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    Opec+ Finalises Deal on Oil Output Cuts


The oil cartel granted Mexico's request for a smaller cut.

by: Joseph Murphy

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Opec+ Finalises Deal on Oil Output Cuts

Opec and its allies have finalised a deal on cutting global oil production to prop up prices, following another round of talks on April 12.

The group's 13 members, along with their 10 partners in the larger Opec+ group, will now reduce their supply by 9.7mn b/d in May and June, down from the 10mn b/d cut initially proposed after negotiations on April 9. Mexico opposed the 400,000 b/d it was originally asked to make, and in a second meeting on April 11, Opec+ agreed to the country's request for a smaller cut of only 100,000 b/d.

Under the finalised agreement, the cuts will be eased to 7.7mn b/d between July and December 2020, and then 5.8mn b/d between January 2021 and April 2022, Opec said in a statement. As per the original proposal, Russia and Saudi Arabia will use 11mn b/d as a baseline for the reductions, meaning their share of the cuts will be deducted from this level. For other producers, the baseline will be their output in October 2018.

Opec+ agreed to Mexico's request after the US stepped in and said it would reduce its own output by 250,000 b/d to help the Latin American country fulfil its original quota. However, US president Donald Trump did not say whether Washington would impose cuts on US producers, beyond those they have already for economic reasons, to achieve this. It is unclear whether the US move helped break the deadlock.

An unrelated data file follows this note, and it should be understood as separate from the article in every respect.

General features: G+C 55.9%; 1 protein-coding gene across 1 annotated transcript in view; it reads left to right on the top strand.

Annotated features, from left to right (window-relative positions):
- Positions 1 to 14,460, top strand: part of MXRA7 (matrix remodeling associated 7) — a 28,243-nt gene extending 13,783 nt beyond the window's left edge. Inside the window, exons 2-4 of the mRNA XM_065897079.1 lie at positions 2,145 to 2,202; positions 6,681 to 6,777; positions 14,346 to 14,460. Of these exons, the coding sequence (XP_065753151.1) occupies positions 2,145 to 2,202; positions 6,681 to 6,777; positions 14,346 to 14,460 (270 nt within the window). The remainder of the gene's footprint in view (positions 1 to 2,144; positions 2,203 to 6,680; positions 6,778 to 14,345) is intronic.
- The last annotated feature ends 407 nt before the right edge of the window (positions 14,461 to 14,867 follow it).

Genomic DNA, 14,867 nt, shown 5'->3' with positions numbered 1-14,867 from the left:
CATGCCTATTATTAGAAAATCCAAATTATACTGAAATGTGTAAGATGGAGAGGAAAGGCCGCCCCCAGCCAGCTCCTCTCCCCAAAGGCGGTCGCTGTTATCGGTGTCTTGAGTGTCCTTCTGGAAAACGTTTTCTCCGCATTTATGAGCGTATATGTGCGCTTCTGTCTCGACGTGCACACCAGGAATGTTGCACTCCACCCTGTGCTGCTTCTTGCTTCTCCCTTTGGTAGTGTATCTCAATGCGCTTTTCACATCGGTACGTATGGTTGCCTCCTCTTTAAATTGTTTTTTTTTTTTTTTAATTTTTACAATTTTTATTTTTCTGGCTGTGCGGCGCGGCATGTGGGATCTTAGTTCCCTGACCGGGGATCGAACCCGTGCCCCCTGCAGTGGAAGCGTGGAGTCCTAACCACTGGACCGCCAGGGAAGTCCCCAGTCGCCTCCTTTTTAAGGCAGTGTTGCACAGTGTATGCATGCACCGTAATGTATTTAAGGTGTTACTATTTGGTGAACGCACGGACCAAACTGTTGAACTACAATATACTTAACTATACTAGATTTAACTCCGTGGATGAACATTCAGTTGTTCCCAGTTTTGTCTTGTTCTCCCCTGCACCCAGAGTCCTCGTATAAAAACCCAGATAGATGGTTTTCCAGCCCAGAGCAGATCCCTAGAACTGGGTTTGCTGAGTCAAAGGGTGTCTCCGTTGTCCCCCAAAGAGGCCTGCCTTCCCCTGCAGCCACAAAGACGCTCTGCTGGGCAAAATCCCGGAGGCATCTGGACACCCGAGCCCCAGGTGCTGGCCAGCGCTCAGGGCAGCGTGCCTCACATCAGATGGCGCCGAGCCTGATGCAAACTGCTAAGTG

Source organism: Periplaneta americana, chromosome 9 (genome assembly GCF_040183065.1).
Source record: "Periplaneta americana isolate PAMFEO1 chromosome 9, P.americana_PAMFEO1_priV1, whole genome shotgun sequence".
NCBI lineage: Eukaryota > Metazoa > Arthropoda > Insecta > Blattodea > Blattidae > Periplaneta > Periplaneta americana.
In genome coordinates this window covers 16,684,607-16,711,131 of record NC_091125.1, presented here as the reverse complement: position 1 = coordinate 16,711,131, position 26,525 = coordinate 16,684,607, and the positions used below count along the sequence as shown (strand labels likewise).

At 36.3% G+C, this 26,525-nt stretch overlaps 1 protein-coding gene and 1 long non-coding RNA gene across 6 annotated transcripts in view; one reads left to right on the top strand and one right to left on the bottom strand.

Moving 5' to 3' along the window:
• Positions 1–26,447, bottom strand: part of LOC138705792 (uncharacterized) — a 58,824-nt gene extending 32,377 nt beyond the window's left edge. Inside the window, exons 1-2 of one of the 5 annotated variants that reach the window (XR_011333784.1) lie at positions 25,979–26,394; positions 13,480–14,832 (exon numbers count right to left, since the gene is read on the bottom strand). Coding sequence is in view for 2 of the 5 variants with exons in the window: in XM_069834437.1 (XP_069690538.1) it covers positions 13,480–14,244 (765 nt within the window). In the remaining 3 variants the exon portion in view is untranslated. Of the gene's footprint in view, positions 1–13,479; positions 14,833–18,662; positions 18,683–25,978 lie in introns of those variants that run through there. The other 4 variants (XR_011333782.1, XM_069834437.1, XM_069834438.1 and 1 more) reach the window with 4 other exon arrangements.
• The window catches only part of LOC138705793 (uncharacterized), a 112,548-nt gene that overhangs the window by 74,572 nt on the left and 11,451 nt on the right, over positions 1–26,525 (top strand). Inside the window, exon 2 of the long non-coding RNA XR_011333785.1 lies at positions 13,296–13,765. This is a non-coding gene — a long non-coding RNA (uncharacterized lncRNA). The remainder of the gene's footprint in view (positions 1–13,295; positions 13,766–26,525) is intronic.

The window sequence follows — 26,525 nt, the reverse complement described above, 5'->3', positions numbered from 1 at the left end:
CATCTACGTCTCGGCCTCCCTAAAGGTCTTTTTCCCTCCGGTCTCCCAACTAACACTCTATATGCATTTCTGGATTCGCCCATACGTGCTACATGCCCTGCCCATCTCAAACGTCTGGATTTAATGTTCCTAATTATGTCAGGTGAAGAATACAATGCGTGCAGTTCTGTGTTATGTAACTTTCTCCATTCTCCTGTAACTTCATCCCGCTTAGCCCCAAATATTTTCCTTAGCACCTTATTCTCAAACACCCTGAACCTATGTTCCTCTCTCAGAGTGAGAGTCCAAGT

Brent futures have risen 3.43% since markets opened on April 13, to $32.56/b, while West Texas Intermediate has climbed 3.56% to $23.57/b. Norway's Rystad Energy warns that prices will slide moving forward, however, to reflect the market's disappointment that Opec+ did not commit to a bigger reduction in output.

"Even though Opec+ has decided to attempt to bail out the global oil market, the group has unfortunately only come up with half of the ransom money. We believe the market’s disappointment will reflect in prices already from April due the lack of size and the speed of the supply removal," the consultancy said in a research note on April 12.

Opec+ had called on other producers to take a further 5mn b/d of supply offline to support prices. G20 energy ministers meeting on April 10 promised to work together to stabilise oil prices, but did not make any specific commitments on production restrictions.

"This is at least a temporary relief for the energy industry and for the global economy. This industry is too big to be let to fail, and the alliance showed responsibility with this agreement," Rystad analyst Magnus Nysveen says. "Even though the production cuts are smaller than what the market needed and only postpone the stock building constraints problem, the worst is for now avoided."

Other oil producing countries need to cut their own output to align it with global fuel consumption, which is expected to drop 27mn b/d in April and 20mn b/d in May as a result of Covid-19 restrictions on travel, Rystad said.